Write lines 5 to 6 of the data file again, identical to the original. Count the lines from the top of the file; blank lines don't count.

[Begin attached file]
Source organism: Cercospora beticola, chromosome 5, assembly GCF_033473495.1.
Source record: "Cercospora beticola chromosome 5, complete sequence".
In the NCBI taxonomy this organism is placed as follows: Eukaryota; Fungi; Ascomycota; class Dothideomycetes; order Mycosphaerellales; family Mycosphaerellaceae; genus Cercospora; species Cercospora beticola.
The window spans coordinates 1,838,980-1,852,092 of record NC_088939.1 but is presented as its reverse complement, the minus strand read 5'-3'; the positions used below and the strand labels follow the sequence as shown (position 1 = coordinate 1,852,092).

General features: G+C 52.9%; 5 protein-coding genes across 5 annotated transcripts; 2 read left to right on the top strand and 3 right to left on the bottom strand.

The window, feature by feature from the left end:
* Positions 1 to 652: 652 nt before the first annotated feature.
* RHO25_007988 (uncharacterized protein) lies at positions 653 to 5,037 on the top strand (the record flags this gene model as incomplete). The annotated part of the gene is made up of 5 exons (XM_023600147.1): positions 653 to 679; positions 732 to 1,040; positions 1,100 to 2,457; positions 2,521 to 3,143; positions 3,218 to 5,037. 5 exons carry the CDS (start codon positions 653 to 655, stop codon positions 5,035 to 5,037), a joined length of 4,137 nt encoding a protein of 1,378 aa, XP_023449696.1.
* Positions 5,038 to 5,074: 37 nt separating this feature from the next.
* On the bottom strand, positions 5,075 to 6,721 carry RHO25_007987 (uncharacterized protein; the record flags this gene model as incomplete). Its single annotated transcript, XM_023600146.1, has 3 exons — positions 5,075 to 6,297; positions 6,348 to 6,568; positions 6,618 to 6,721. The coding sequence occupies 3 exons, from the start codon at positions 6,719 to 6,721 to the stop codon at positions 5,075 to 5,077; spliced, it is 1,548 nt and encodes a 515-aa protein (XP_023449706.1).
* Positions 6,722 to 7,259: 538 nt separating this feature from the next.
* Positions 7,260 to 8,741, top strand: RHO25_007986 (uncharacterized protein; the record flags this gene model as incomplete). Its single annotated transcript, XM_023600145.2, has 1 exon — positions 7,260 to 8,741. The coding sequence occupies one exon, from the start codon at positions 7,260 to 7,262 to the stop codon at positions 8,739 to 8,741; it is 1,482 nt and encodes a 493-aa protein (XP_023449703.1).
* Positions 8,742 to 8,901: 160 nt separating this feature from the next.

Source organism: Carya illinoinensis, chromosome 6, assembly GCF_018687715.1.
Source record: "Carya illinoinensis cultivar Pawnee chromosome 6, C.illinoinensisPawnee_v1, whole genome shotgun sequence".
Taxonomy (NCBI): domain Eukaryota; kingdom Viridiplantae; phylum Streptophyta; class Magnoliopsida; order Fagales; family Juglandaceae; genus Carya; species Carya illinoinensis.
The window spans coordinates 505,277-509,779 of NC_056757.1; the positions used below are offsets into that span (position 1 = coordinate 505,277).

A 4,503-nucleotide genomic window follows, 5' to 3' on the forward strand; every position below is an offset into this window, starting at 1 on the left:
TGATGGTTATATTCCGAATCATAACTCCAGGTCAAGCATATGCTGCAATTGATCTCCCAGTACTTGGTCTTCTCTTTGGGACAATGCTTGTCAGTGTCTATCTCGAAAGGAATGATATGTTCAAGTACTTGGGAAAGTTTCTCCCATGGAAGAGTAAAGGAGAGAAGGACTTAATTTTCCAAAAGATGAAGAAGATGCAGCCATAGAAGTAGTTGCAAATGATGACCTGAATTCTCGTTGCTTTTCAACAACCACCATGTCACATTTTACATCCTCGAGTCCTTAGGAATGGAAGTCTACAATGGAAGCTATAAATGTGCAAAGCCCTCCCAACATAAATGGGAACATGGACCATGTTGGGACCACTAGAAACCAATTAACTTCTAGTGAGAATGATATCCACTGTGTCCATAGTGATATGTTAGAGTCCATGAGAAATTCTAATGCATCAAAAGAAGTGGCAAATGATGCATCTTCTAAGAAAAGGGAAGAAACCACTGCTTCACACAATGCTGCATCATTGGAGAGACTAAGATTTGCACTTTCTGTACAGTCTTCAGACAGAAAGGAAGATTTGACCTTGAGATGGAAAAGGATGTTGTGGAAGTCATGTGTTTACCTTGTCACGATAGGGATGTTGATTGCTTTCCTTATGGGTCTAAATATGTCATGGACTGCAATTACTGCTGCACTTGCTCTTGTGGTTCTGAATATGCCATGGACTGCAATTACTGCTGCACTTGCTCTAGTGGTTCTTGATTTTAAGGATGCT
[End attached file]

General features: G+C 52.9%; 5 protein-coding genes across 5 annotated transcripts; 2 read left to right on the top strand and 3 right to left on the bottom strand.

The window, feature by feature from the left end: